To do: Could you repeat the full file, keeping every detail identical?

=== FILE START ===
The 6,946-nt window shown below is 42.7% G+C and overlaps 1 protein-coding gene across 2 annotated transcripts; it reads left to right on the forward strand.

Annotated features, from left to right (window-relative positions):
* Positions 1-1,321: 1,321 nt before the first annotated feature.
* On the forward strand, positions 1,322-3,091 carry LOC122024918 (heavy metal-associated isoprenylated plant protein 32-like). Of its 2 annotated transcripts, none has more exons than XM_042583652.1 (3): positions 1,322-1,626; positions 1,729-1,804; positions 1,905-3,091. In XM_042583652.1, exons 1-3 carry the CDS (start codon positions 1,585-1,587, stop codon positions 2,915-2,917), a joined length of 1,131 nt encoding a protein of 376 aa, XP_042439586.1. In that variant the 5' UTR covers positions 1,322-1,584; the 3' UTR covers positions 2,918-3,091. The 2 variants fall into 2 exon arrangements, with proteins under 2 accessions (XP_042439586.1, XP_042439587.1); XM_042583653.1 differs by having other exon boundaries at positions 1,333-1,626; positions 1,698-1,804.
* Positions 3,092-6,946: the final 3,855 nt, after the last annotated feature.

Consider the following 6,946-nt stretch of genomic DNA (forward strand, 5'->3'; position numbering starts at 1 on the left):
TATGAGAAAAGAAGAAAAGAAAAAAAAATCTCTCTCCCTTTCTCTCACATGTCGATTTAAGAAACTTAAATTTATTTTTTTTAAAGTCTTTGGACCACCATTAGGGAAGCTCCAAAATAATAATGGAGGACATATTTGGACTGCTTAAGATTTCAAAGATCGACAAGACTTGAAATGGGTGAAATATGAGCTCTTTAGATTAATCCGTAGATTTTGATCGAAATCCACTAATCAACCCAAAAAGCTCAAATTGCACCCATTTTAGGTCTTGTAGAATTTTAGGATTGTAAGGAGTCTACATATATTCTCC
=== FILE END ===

The 6,946-nt window shown below is 42.7% G+C and overlaps 1 protein-coding gene across 2 annotated transcripts; it reads left to right on the forward strand.

Annotated features, from left to right (window-relative positions):
* Positions 1-1,321: 1,321 nt before the first annotated feature.
* On the forward strand, positions 1,322-3,091 carry LOC122024918 (heavy metal-associated isoprenylated plant protein 32-like). Of its 2 annotated transcripts, none has more exons than XM_042583652.1 (3): positions 1,322-1,626; positions 1,729-1,804; positions 1,905-3,091. In XM_042583652.1, exons 1-3 carry the CDS (start codon positions 1,585-1,587, stop codon positions 2,915-2,917), a joined length of 1,131 nt encoding a protein of 376 aa, XP_042439586.1. In that variant the 5' UTR covers positions 1,322-1,584; the 3' UTR covers positions 2,918-3,091. The 2 variants fall into 2 exon arrangements, with proteins under 2 accessions (XP_042439586.1, XP_042439587.1); XM_042583653.1 differs by having other exon boundaries at positions 1,333-1,626; positions 1,698-1,804.
* Positions 3,092-6,946: the final 3,855 nt, after the last annotated feature.

Consider the following 6,946-nt stretch of genomic DNA (forward strand, 5'->3'; position numbering starts at 1 on the left):
TATGAGAAAAGAAGAAAAGAAAAAAAAATCTCTCTCCCTTTCTCTCACATGTCGATTTAAGAAACTTAAATTTATTTTTTTTAAAGTCTTTGGACCACCATTAGGGAAGCTCCAAAATAATAATGGAGGACATATTTGGACTGCTTAAGATTTCAAAGATCGACAAGACTTGAAATGGGTGAAATATGAGCTCTTTAGATTAATCCGTAGATTTTGATCGAAATCCACTAATCAACCCAAAAAGCTCAAATTGCACCCATTTTAGGTCTTGTAGAATTTTAGGATTGTAAGGAGTCTACATATATTCTCC